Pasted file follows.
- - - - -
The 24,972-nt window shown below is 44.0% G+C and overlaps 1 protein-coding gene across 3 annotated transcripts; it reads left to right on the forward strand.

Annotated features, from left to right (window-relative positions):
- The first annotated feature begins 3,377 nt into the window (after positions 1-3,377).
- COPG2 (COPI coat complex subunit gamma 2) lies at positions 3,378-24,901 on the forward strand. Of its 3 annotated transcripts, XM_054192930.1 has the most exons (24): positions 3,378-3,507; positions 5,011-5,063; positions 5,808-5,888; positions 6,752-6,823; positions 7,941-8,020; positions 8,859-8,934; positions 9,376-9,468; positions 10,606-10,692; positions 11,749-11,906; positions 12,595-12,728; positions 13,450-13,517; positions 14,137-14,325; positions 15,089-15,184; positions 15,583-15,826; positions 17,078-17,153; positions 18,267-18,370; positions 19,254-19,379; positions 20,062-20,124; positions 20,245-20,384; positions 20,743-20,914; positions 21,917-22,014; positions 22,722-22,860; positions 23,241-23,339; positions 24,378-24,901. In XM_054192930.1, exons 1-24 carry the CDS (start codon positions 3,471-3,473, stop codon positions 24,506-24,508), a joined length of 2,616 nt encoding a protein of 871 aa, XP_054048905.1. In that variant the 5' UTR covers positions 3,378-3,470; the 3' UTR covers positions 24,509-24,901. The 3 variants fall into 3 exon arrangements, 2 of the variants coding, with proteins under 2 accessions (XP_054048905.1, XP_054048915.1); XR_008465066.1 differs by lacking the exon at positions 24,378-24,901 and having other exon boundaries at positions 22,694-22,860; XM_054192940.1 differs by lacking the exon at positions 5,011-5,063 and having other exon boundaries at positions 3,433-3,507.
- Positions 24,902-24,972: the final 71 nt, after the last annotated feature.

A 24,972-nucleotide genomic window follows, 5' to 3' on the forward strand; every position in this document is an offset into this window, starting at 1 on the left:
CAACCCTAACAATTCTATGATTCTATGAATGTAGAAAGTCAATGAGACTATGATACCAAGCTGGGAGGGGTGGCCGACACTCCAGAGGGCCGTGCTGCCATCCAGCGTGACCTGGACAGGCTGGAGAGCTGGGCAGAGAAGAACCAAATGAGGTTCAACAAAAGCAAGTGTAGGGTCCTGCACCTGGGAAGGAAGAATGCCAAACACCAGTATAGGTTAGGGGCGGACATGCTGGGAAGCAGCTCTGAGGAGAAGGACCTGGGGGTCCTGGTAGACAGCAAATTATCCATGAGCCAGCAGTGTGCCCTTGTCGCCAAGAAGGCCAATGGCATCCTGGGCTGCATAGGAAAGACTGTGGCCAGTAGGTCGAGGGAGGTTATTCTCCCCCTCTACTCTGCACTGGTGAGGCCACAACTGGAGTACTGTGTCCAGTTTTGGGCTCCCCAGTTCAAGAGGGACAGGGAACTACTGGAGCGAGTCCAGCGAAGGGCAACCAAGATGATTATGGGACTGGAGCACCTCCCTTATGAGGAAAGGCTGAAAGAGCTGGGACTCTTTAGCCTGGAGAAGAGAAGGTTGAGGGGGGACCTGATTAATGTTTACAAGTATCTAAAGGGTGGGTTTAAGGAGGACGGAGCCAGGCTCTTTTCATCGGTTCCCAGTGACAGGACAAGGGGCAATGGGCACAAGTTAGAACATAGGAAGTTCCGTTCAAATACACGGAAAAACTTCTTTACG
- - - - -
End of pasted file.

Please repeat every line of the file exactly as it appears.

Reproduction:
The 24,972-nt window shown below is 44.0% G+C and overlaps 1 protein-coding gene across 3 annotated transcripts; it reads left to right on the forward strand.

Annotated features, from left to right (window-relative positions):
- The first annotated feature begins 3,377 nt into the window (after positions 1-3,377).
- COPG2 (COPI coat complex subunit gamma 2) lies at positions 3,378-24,901 on the forward strand. Of its 3 annotated transcripts, XM_054192930.1 has the most exons (24): positions 3,378-3,507; positions 5,011-5,063; positions 5,808-5,888; positions 6,752-6,823; positions 7,941-8,020; positions 8,859-8,934; positions 9,376-9,468; positions 10,606-10,692; positions 11,749-11,906; positions 12,595-12,728; positions 13,450-13,517; positions 14,137-14,325; positions 15,089-15,184; positions 15,583-15,826; positions 17,078-17,153; positions 18,267-18,370; positions 19,254-19,379; positions 20,062-20,124; positions 20,245-20,384; positions 20,743-20,914; positions 21,917-22,014; positions 22,722-22,860; positions 23,241-23,339; positions 24,378-24,901. In XM_054192930.1, exons 1-24 carry the CDS (start codon positions 3,471-3,473, stop codon positions 24,506-24,508), a joined length of 2,616 nt encoding a protein of 871 aa, XP_054048905.1. In that variant the 5' UTR covers positions 3,378-3,470; the 3' UTR covers positions 24,509-24,901. The 3 variants fall into 3 exon arrangements, 2 of the variants coding, with proteins under 2 accessions (XP_054048905.1, XP_054048915.1); XR_008465066.1 differs by lacking the exon at positions 24,378-24,901 and having other exon boundaries at positions 22,694-22,860; XM_054192940.1 differs by lacking the exon at positions 5,011-5,063 and having other exon boundaries at positions 3,433-3,507.
- Positions 24,902-24,972: the final 71 nt, after the last annotated feature.

A 24,972-nucleotide genomic window follows, 5' to 3' on the forward strand; every position in this document is an offset into this window, starting at 1 on the left:
CAACCCTAACAATTCTATGATTCTATGAATGTAGAAAGTCAATGAGACTATGATACCAAGCTGGGAGGGGTGGCCGACACTCCAGAGGGCCGTGCTGCCATCCAGCGTGACCTGGACAGGCTGGAGAGCTGGGCAGAGAAGAACCAAATGAGGTTCAACAAAAGCAAGTGTAGGGTCCTGCACCTGGGAAGGAAGAATGCCAAACACCAGTATAGGTTAGGGGCGGACATGCTGGGAAGCAGCTCTGAGGAGAAGGACCTGGGGGTCCTGGTAGACAGCAAATTATCCATGAGCCAGCAGTGTGCCCTTGTCGCCAAGAAGGCCAATGGCATCCTGGGCTGCATAGGAAAGACTGTGGCCAGTAGGTCGAGGGAGGTTATTCTCCCCCTCTACTCTGCACTGGTGAGGCCACAACTGGAGTACTGTGTCCAGTTTTGGGCTCCCCAGTTCAAGAGGGACAGGGAACTACTGGAGCGAGTCCAGCGAAGGGCAACCAAGATGATTATGGGACTGGAGCACCTCCCTTATGAGGAAAGGCTGAAAGAGCTGGGACTCTTTAGCCTGGAGAAGAGAAGGTTGAGGGGGGACCTGATTAATGTTTACAAGTATCTAAAGGGTGGGTTTAAGGAGGACGGAGCCAGGCTCTTTTCATCGGTTCCCAGTGACAGGACAAGGGGCAATGGGCACAAGTTAGAACATAGGAAGTTCCGTTCAAATACACGGAAAAACTTCTTTACG